It was back in 2012, when billionaire CEO of Zappos, Tony Hsieh invested around $350 million into an investment fund in an ambitious attempt to grow a limping downtown into an entrepreneurial, creative and business hub of the region.

The Downtown Project, was an ambitious, in hindsight, not a very successful attempt to make downtown Las Vegas the new Silicon Valley of the United States.

The project was an all-purpose investment fund based on Hsieh’s vision to build a thriving startup scene in downtown, Las Vegas. It had funds allocated specifically for real estate based development possibilities, arts culture and entertainment sectors, creating and incubating small business establishments – with more focus on tech based startups.

Five years down the line, the Downtown Project as an experiment has shifted its focus away from being an incubator of new businesses to supporting some of the startups that have survived the past five years, with an increasing focus on real estate development.

The Downtown Project was one of the earliest attempts to rejuvenate the region. They could be considered as the pioneers in trying to take Las Vegas on a path of growth. Now a lot of other individual and community efforts are trying to take it further including the city’s Economic & Urban Development department. Which claims to be hard at work to keep up with the pace of the change that’s happening everywhere, especially the tech industry.

Just 18 months ago, the City Council has established the new Innovation District downtown, a place that will be dedicated to developing smart-city technology infrastructure and will be a sort of a testing ground for the next revolution of the internet of things.

The city has started to implement sensors in downtown, that will be used to collect relevant information that can be used in smart-city and mobility initiatives. These sensors also focus on capturing certain other real-time data such as pedestrian movement and traffic flow and their junctures. The sensors also focus on environmental data such as, carbon monoxide readings in the neighborhood. The data from these sensors are then transmitted via fiber optic cables for much higher speeds of information transmission.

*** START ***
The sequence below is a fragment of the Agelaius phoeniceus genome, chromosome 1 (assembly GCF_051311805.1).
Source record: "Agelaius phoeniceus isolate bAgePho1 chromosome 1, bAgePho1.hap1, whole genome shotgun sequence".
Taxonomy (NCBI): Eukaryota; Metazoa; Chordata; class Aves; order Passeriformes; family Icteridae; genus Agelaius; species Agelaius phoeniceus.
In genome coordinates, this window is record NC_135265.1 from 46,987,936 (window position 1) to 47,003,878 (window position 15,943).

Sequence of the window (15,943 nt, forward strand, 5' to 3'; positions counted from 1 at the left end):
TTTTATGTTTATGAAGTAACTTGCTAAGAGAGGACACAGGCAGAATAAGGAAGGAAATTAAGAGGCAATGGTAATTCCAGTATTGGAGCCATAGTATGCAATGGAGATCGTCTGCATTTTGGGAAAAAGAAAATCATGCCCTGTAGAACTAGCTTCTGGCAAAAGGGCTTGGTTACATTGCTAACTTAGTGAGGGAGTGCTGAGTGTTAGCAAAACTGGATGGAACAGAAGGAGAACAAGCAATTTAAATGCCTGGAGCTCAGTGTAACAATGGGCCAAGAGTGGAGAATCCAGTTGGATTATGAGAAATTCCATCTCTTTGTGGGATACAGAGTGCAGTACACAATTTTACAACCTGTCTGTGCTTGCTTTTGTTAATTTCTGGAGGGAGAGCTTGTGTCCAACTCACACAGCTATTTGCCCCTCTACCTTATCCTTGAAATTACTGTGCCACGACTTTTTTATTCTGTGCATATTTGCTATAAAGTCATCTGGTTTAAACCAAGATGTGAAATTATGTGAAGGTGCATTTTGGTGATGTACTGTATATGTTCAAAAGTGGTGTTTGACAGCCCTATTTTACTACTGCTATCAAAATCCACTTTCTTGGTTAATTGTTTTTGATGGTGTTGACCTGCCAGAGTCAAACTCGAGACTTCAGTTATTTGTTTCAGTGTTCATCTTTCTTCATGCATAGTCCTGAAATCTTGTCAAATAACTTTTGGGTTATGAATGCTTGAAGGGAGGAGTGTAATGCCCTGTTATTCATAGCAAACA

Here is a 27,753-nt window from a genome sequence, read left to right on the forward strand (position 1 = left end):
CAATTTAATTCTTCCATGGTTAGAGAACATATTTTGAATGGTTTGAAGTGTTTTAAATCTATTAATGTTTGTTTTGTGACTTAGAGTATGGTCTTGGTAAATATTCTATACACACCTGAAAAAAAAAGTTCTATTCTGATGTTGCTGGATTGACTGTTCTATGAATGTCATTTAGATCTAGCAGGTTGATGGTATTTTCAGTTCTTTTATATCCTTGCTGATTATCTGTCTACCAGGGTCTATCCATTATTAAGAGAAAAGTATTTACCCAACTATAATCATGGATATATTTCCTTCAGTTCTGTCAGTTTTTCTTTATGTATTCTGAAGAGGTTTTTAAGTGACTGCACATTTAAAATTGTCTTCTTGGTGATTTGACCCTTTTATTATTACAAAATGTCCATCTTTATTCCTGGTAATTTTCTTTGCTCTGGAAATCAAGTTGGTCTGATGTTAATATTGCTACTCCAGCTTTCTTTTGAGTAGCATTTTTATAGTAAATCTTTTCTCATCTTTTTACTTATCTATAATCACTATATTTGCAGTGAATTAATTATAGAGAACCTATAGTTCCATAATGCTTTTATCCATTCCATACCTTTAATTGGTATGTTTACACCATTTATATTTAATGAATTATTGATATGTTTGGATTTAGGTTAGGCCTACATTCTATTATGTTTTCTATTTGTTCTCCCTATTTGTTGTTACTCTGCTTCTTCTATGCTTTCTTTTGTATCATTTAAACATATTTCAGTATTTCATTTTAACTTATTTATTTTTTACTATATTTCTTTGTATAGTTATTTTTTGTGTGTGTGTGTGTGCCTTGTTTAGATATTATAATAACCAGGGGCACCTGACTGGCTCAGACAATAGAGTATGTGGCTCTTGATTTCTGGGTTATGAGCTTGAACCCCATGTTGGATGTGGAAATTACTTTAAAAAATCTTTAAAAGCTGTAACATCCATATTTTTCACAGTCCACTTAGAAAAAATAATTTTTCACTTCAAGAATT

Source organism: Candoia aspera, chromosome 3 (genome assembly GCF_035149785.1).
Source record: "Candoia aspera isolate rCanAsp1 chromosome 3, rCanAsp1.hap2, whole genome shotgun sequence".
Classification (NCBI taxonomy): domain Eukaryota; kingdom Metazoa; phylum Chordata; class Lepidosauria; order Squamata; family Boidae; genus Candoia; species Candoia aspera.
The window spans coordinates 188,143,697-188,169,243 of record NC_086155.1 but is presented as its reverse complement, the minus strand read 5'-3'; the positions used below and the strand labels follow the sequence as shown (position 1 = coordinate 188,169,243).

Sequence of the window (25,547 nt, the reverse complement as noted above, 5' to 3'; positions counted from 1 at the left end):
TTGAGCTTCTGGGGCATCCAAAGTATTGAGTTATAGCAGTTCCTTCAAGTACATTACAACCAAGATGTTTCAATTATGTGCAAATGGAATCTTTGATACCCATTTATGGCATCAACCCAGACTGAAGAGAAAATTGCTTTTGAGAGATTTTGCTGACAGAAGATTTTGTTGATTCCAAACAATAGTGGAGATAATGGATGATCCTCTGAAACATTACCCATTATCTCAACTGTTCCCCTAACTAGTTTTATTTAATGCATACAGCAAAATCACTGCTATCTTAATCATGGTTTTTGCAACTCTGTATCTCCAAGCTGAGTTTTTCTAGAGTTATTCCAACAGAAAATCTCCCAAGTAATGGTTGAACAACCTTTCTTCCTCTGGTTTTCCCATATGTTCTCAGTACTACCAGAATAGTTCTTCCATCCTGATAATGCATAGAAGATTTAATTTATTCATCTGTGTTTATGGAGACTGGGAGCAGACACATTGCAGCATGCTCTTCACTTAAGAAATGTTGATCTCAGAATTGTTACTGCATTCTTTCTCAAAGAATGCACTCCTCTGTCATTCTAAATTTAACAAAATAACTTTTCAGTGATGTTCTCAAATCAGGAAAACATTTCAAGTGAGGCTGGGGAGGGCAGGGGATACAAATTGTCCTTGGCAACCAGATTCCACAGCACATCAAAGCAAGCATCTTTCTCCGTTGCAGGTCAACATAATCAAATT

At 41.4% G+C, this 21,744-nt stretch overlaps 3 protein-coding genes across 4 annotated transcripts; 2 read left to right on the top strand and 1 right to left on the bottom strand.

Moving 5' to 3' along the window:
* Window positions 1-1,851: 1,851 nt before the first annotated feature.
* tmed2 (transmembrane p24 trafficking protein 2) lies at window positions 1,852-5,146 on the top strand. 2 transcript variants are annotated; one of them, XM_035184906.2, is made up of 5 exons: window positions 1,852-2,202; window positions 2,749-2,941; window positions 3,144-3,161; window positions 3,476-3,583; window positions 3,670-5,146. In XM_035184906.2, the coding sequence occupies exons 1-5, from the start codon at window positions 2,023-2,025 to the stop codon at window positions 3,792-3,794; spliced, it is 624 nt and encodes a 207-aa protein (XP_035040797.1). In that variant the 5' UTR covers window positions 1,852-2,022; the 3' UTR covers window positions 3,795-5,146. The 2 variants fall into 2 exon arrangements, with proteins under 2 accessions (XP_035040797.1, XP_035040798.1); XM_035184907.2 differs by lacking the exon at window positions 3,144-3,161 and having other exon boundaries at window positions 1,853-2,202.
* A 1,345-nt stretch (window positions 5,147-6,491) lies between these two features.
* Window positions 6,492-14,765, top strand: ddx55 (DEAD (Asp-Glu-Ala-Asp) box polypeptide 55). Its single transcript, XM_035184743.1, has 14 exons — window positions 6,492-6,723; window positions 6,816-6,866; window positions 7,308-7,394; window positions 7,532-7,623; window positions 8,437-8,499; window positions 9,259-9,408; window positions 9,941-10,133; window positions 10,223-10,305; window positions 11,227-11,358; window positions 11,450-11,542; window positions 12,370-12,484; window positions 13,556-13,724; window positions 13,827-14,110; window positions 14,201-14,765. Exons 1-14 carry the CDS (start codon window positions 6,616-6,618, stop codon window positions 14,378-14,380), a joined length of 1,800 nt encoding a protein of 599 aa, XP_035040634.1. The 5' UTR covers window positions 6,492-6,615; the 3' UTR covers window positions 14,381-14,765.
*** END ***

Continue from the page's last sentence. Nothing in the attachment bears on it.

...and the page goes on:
By developing all the necessary infrastructure for smart-city and mobility initiatives, the Innovation District has placed itself as a very lucrative area for potential organisations working on the same line of thought, to relocate and operate from Las Vegas.

With the increase in the number of autonomous vehicle research programs, the innovation district is also focusing on that. Audi chose Las Vegas to launch its pilot self driving car. The city made headlines by introducing the first ever self-driving and fully electric public shuttle program. Even, Elon Musk’s Hyperloop One completed the Las Vegas DevLoop, its first full-scale hyperloop system, earlier this year. If you are looking to visit Vegas, check out

The city s trying to project itself and be known for innovation, so that organisations large and small will be eager to work out of Las Vegas. There is also immense focus on developing Las Vegas into a best pilot environment, so companies can launch and test their products in real environments for better feedback.

Las vegas is also setting up institutions to bring in more entrepreneurs and companies from outside the US as well, and hopes that, it’ll benefit the startup ecosystem in the city in the long run. All this is based on the strategy to diversify Las Vegas’ casino-dependent economy and make it more economically resilient.

Trying to create a startup scene from the ground up was a high task. Though not entirely successful, the Downtown Project acted as a really important catalyst in Las Vegas’ journey to be a more diverse economic hub. Though the journey is slow, all that we can do is try our best..

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